SHORTEN:  I just think this government simply running out of puff. They're too focused on fighting themselves. More and more of their members have decided that they don't want to continue serving in the Parliament. It's a government which has lost its way, its members are now giving up and walking out the door. And what I want to say to Australians though is that the Labor Party is the complete opposite. We're focused on a plan for Australian families to tackle the cost of living.
In a day and age where everything's going up except wages, we're offering fair dinkum tax refunds for ten million Australians - a thousand dollars a year, near enough, each person who earns between $41,000 and $90,000 a year. We're focused on renewable energy to get energy prices down. We're certainly focused on reversing the cuts to schools and hospitals. Labor's got a plan which puts everyday Australians at the front of the queue. That's our motivation. We want better hospital not bigger multinationals. We want better schools not better tax loopholes for those people who are already well-off. So we're focused on the future.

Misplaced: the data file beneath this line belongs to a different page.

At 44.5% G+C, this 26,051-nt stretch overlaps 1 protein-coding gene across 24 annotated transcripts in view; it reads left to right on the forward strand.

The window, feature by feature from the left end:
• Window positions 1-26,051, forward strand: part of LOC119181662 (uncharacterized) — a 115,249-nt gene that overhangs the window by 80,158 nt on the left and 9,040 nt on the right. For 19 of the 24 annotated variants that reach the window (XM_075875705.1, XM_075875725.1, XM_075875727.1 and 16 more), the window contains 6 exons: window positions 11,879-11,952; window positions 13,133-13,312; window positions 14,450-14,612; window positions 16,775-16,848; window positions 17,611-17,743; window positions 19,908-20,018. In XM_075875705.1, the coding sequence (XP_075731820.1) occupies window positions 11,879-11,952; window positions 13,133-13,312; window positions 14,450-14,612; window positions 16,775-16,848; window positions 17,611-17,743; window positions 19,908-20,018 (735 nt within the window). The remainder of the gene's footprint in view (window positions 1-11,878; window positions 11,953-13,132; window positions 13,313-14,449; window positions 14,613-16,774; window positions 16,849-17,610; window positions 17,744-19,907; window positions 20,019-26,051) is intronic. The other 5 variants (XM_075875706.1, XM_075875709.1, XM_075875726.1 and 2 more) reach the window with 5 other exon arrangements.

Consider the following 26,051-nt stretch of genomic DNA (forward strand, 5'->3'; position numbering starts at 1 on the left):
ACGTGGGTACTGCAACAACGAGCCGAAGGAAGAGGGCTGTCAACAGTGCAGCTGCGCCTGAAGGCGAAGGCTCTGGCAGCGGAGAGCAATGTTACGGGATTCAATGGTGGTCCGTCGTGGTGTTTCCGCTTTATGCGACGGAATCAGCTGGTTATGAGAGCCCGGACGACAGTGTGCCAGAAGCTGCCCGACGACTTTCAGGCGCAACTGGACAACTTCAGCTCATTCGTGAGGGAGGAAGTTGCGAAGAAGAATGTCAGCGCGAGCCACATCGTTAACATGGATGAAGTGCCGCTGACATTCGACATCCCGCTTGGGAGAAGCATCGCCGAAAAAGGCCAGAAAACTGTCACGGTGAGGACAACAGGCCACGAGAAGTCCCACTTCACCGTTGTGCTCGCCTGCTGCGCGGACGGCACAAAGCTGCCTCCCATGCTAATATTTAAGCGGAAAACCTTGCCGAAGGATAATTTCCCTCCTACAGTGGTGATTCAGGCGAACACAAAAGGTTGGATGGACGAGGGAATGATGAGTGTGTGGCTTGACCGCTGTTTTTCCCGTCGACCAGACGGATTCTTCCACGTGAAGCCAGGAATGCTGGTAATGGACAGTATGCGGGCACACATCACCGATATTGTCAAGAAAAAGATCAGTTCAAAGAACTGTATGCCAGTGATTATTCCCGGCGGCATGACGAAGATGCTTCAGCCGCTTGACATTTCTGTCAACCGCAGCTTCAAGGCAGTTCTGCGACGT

The government - the reason why Mr Morrison can't guarantee more retirements, is because he knows there is more coming. 
JOURNALIST: So can you guarantee that none of your frontbenchers will quit?
SHORTEN: I'm not aware of any of my frontbenchers intending to retire at this stage, no. I don't think Mr Morrison can say that.  
JOURNALIST: Do you think that there'll be more ministers to resign in the months to come?
SHORTEN: Well it's - the government decided, bizarrely, towards the end of last year that they would only have ten days of Parliament in basically the first eight months of this year - ten days of work. In the Senate the government decided that the government senators should only turn up to formal Senate sittings for seven days.